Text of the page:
Last modified: Wednesday, April 8, 2009
IU Bloomington and IUPUI to host free electronic waste recycling days
FOR IMMEDIATE RELEASE
April 8, 2009
BLOOMINGTON, Ind. -- Electronic Waste Collection Days, a free electronic waste recycling drive hosted by Indiana University Bloomington and Indiana University-Purdue University Indianapolis, will take place in both Bloomington and Indianapolis on April 30 through May 2.
The program will be open to all public and private schools, universities, businesses, and non-profit organizations on Thursday, April 30, and Friday, May 1, from 9 a.m. to 2 p.m. The program will be open to the general public on Saturday, May 2, also from 9 a.m. to 2 p.m.
In Bloomington, the collection event will take place in the parking lot to the north of Memorial Stadium. The drop-off location for Indianapolis will be the parking lot directly south of the Indiana State Fairgrounds at the corner of 38th Street and Coliseum Avenue. The event locations are sponsored by IU Athletics and the Indiana State Fairgrounds, respectively.
Complete information, including maps, hours and a list of accepted items, is available at indiana.poweron.com. Due to the volume of drop-offs expected, businesses and other organizations are asked to register in advance at indiana.poweron.com/p/register.
IU Bloomington and IUPUI departments must follow special drop-off instructions provided at www.indiana.edu/~purchase/news/waste.html.
Toxic materials are extremely common in e-waste. Lead, for example, can be found in cathode ray tubes in many televisions and computer monitors. If improperly disposed of, e-waste can cause harm to the environment beyond the negative impact of adding clutter to landfills.
"Millions of pounds of electronic waste from Indiana residents and businesses end up in landfills every year," said Kristin Hanks, sustainable computing graduate assistant at IU Bloomington. "Unfortunately, most people don't know where to drop off used electronics or even what's recyclable. But I think if you give the public an opportunity to do the right thing, they will."
"With the digital television conversion approaching, we knew that this would be the perfect time for a well-orchestrated e-waste collection event," added Laura Knudsen, graduate student at the IU School for Public and Environmental Affairs and member of the IU Campus Task Force on Sustainability. "There's never been a program quite like this in Bloomington."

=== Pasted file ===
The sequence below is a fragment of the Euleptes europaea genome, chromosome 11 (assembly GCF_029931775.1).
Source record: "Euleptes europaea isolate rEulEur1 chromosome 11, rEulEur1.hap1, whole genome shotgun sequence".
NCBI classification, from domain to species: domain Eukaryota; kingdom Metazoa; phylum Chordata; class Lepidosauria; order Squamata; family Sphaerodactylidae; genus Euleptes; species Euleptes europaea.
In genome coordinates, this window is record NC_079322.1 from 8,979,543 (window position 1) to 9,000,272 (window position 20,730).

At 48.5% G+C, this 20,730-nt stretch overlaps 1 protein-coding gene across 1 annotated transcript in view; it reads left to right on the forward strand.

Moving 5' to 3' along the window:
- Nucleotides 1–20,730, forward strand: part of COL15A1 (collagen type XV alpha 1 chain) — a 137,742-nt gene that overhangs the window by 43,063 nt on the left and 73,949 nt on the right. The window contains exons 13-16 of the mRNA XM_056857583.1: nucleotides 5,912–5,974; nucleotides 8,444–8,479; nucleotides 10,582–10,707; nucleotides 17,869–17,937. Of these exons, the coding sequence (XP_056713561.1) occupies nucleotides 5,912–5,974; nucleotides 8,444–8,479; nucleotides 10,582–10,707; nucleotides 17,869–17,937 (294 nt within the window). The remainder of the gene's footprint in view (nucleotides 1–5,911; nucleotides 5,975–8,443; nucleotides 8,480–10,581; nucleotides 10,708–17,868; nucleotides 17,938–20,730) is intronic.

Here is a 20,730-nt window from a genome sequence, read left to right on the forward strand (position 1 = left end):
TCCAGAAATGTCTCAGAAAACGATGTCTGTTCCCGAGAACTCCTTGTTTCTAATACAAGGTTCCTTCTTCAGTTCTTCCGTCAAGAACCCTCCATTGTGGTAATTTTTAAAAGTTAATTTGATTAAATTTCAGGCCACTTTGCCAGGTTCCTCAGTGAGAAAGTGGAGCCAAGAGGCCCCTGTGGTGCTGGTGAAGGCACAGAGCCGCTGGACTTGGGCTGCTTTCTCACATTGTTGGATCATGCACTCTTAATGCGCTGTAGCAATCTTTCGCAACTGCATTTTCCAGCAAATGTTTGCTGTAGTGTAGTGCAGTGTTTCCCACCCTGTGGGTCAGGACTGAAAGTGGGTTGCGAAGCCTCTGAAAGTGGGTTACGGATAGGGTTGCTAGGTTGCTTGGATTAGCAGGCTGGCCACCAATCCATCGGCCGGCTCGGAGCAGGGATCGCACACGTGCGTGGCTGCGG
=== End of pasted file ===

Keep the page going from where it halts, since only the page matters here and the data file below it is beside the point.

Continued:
The event is not without precedent in Indianapolis: IUPUI holds a Tox Away Day e-waste collection event every spring for members of the campus community to dispose of toxic waste including electronics.
"The ongoing success of that event indicates that the greater Indianapolis community is hungry for more e-recycling opportunities," said Knudsen.
None of the electronics will be processed for resale. Anything that could potentially contain sensitive data, such as cell phones or computers, will be shredded. We strongly recommend that you back-up and over-write your data prior to dropping it off at the event. One hundred percent of the equipment dropped off will be recycled and kept out of landfills. Recycling services are provided by Apple.
According to a recent report by the U.S. Environmental Protection Agency Office of Solid Waste, in 2007 only 18 percent of electronic products that had reached the end of their lifecycle were recycled. In addition, the EPA estimates that about 235 million electronic products sit unused in homes nationwide.
Other universities have conducted similar events across the country. The University of Hawaii collected 1.7 million pounds of e-waste in 2008 and the University of Michigan collected 145 tons of e-waste in 2007.
Items that are acceptable for collection include:
Computer systems and accessories
- CRT monitors
- LCD displays
- UPS Systems
- Keyboards & Mice
- Hard drives
- Optical drives
- Wires and cables
- Cell phones
- Two-way radios
Audio & video equipment
- Games systems
- Fax machines
- Photo copiers
- Surge protectors
- Adding machines
Items NOT allowed include:
- Hazardous materials of any type
- Batteries not integral to computer systems
- Contaminated equipment of any type
- Cracked or broken CRT screens
- Light bulbs
- Smoke detectors
- Household appliances